6 p.m.: Judge Hudson lifts the stay on the execution, ruling that Prieto’s lawyers had not shown that the drug pentobarbital would cause him pain. One of the lawyers who argued his case in Richmond, Elizabeth Peiffer, also joins us in the witness room, sitting next to Mooney.

7 p.m.: Various groups arrive at the prison in Jarratt, Va., just off Interstate 95 and 20 miles north of the North Carolina line. Deidre and Matt Raver, the sister and brother of 22-year-old murder victim Rachael Raver, are present as is Velda Jefferson, the mother of 24-year-old murder victim Tina Jefferson. Several relatives and family friends join them. No relatives of the five people slain by Prieto in California are present, though they are following the news online.

 Woodruff Yvette Woodruff, who was 15 when she was abducted, raped and murdered by Prieto in 1990. He was sentenced to death in California for Woodruff’s murder. (Courtesy Stephanie Jette)

Also arriving is Ray Morrogh, the Fairfax County prosecutor who co-chaired the first Prieto trial with then Fairfax prosecutor Robert Horan, along with his chief deputy Casey Lingan, who assisted in the second and third Prieto trials. They are joined by retired Detective Bob Murphy, who was a Fairfax cold case detective in 2005 when the word came in that a DNA hit on two unsolved homicides from 1988 had linked a prisoner in California — Prieto — to the deaths of Raver, her boyfriend Warren Fulton, and Jefferson. Morrogh and Lingan take seats in the front row along with the jury foreman from the second Prieto trial, who wanted to express his support for the victims but did not want to be identified. They will sit about six feet from Prieto, as they did at the trials, when Prieto wore high-collared shirts to hide his gang tattoos, and hid his shackled ankles under a tablecloth spread over the defense table.

8 p.m.: Of the four media witnesses, Frank Green of the Richmond Times-Dispatch and Brent Epperson of WBRG radio in Lynchburg are veterans of the process, having seen multiple executions. They are joined by Alanna Durkin of the AP, seeing her first, and me, having witnessed one previous lethal injection in Missouri. We are given a briefing of how things are expected to go. We are told that Prieto had a final meal but asked that its contents not be revealed. It is noted that he can only request food available from the prison kitchen, no steaks or extravagances from the outside.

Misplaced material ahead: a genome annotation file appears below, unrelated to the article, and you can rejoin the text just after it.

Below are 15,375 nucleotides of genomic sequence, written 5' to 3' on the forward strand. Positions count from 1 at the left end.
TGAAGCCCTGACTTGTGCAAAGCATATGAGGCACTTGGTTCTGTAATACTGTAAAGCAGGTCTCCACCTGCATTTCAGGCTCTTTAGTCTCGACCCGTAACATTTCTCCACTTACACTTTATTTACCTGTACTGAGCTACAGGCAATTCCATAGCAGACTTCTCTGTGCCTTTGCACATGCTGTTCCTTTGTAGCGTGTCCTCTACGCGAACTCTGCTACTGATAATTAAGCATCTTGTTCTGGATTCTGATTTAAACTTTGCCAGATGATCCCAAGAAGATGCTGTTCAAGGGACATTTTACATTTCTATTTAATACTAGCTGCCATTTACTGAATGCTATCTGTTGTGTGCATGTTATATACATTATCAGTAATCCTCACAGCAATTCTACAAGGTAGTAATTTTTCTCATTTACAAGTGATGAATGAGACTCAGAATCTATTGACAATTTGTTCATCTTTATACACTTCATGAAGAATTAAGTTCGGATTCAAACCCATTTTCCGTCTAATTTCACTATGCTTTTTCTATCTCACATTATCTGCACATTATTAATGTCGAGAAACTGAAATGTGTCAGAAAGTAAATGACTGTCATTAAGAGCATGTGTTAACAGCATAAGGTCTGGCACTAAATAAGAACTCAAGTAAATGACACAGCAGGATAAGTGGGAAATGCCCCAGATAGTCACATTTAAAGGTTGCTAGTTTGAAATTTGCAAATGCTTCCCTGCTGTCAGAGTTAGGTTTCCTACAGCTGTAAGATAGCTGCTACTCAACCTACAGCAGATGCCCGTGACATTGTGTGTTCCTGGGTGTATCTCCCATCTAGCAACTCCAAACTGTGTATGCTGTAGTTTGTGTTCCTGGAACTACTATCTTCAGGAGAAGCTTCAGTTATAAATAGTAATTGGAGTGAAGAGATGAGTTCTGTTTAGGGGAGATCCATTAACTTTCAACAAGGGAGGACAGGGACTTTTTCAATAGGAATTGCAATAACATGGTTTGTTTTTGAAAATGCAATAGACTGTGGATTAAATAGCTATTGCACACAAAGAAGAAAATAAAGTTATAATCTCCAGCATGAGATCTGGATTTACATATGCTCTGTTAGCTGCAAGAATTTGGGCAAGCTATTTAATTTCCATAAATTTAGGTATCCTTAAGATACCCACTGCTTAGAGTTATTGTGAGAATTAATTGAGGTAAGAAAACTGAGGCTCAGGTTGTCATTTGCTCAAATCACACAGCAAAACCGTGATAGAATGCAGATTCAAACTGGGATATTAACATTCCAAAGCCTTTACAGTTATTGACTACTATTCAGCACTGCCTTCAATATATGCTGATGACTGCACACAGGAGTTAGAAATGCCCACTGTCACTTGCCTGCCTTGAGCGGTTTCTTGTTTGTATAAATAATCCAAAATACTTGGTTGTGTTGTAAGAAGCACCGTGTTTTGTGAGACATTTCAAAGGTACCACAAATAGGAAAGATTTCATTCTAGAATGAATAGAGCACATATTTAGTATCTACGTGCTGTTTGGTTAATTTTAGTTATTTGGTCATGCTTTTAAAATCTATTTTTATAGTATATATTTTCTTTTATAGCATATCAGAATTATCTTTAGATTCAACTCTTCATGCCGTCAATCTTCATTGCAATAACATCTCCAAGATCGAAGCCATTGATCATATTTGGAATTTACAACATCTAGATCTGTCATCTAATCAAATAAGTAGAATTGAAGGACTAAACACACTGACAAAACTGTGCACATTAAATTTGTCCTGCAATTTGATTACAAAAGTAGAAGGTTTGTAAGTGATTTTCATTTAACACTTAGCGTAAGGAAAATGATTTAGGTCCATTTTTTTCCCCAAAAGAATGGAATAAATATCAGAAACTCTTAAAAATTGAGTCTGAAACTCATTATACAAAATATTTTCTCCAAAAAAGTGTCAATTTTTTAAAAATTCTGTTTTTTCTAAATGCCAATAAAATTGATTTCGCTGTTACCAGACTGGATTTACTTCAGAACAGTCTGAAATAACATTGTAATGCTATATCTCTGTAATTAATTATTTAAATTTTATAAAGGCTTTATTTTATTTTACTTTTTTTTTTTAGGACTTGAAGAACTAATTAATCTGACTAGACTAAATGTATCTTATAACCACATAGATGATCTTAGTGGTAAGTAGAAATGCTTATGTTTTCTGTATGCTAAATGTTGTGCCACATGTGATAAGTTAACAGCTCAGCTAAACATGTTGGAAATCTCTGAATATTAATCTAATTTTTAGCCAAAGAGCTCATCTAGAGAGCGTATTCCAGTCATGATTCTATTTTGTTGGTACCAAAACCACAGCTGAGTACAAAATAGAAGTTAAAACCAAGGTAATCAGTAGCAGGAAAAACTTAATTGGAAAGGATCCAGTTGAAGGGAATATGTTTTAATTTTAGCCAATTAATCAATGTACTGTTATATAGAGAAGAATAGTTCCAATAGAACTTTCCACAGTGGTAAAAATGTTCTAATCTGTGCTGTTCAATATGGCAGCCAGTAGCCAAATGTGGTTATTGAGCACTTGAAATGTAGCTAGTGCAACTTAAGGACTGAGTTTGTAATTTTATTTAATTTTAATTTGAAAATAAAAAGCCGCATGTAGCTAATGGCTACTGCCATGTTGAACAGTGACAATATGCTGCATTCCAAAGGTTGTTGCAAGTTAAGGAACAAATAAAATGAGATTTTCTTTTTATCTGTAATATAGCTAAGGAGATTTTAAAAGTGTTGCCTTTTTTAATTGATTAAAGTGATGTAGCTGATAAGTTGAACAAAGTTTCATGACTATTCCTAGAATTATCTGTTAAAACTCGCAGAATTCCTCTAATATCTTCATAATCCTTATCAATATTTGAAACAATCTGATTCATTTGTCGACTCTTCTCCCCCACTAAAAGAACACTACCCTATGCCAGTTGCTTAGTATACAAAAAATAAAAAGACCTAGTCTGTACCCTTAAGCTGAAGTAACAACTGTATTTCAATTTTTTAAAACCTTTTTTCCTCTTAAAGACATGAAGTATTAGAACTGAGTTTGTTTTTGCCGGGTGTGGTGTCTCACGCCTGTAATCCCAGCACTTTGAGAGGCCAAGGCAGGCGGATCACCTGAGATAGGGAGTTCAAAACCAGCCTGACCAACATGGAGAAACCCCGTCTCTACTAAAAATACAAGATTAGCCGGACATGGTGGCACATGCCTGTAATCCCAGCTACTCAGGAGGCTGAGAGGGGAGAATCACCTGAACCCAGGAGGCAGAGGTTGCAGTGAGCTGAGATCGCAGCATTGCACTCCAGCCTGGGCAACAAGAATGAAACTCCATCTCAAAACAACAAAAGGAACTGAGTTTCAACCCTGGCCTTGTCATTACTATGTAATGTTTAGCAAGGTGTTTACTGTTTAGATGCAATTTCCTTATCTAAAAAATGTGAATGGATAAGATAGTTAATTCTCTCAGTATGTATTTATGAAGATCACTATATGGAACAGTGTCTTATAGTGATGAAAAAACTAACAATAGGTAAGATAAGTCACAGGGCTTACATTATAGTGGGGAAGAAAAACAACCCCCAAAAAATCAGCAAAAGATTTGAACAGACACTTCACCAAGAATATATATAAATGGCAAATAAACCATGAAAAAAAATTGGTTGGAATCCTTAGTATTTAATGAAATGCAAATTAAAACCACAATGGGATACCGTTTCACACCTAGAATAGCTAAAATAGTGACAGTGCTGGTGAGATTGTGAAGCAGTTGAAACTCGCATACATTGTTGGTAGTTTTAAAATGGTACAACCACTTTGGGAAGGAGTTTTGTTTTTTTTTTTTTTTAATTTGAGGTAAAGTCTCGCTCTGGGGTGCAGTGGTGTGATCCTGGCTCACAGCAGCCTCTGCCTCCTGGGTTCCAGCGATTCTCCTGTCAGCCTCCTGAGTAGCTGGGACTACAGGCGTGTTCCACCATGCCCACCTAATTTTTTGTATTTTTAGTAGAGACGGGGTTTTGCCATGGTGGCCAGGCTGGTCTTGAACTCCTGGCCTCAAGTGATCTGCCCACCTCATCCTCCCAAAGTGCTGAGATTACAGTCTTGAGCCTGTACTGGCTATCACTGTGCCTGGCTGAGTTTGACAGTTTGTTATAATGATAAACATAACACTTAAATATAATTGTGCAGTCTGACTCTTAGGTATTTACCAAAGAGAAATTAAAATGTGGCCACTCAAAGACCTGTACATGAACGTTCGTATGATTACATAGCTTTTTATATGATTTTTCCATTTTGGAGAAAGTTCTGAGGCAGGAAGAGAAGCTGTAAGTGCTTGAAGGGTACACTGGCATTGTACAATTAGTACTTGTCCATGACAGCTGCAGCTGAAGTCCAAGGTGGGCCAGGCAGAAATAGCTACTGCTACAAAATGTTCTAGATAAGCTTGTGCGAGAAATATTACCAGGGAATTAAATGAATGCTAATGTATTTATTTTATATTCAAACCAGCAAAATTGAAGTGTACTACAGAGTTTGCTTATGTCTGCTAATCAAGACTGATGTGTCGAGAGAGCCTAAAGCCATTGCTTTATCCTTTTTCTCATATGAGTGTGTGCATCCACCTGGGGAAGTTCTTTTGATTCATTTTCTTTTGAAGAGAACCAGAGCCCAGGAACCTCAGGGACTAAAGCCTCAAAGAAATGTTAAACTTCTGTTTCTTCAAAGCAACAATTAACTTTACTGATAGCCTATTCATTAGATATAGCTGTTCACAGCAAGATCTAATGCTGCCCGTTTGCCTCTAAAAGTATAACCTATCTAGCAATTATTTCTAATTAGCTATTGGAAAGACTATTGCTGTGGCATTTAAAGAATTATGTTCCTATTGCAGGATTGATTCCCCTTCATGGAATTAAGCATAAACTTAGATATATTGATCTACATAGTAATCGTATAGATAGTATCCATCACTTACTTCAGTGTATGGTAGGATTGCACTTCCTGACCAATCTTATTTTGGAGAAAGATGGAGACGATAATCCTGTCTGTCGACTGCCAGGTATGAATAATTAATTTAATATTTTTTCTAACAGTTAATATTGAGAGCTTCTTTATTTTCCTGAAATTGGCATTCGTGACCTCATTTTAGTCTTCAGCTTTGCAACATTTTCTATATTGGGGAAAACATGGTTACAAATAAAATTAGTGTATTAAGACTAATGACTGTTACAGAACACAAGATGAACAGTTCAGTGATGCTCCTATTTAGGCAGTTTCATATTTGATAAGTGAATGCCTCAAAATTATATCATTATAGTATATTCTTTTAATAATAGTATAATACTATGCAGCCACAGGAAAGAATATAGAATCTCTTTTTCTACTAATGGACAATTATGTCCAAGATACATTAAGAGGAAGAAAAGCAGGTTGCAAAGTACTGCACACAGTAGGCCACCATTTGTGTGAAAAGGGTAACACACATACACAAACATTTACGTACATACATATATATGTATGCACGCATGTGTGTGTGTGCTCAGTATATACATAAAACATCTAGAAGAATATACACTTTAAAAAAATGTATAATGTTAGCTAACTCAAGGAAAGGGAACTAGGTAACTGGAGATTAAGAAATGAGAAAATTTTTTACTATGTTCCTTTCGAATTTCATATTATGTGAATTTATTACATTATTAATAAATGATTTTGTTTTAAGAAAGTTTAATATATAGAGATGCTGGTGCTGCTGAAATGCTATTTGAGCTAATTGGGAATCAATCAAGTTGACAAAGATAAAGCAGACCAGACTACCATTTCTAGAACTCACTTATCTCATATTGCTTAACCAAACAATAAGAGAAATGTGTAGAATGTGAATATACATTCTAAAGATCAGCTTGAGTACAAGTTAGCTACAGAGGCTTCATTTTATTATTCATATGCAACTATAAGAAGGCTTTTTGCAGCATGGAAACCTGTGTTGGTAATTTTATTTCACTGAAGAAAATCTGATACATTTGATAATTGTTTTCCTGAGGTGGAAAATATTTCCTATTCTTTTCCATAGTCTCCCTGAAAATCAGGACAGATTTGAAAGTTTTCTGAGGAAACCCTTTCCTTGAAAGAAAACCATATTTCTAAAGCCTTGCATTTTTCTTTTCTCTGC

As we take vans from one building to another, the rain keeps pounding down, and the night gets progressively gloomier. As is usual on an execution night in most prisons, the general population, which is more than 3,000 here, is on lockdown, so the ambient racket is minimal. Guards in rain gear are everywhere, and everyone’s movements are closely tracked by radio traffic. There is chatter about the arrival of the secretary of public safety, former assistant Arlington prosecutor Brian Moran. He will join us soon in the witness room.

8:45 p.m.: We are led to the witness room, about 15 feet wide with four tiered levels of plastic chairs facing a large pane of glass. Beyond that, the death chamber, and an empty white gurney with supports jutting out on either side for the patient’s arms. We have been told that Prieto is in a cell adjacent to the death chamber. Morrogh, Lingan and the jury foreman are in the front row. A big sign above the glass window declares, “Media Must Be Seated in Rear of the Room.” So we are.

8:50 p.m.: A thick, anxious silence fills the room. We are all staring at the empty gurney. The electric chair is apparently nearby, and ready, but Prieto chose lethal injection.

8:53 p.m.: Prieto emerges from his cell, handcuffed and shackled, surrounded by six guards. He is somewhat heavier than when we last saw him in Fairfax in 2010, and his hair is thinner. He is wearing glasses, a blue work shirt, blue work pants and sandals with no socks. The guards lift him on to the gurney, remove the cuffs, and then place two leather straps across his chest, two more straps across his legs, one around each ankle, and then strap down each hand.

  Left: Warren H. Fulton III, 22, was found shot to death outside Reston on Dec. 6, 1988. Right: Veronica Lynn “Tina” Jefferson, 24, was found raped and shot to death in Arlington on May 11, 1988. (Family photo/Arlington Police Department)

8:55 p.m.: A curtain in front of our window is closed so that medical personnel cannot be seen placing intravenous tubes into each arm and a heart monitor on his chest.

9:03 p.m.: The curtain is still closed. Moran receives word that the 4th Circuit Court of Appeals has rejected an appeal of Judge Hudson’s ruling from 6 p.m.

9:07 p.m.: The curtain is still closed. It’s been 12 minutes. Is something wrong? Can they not find a vein? I look at Frank Green. He shakes his head knowingly. This is standard. Mooney is reading his Bible. The silence is suffocating.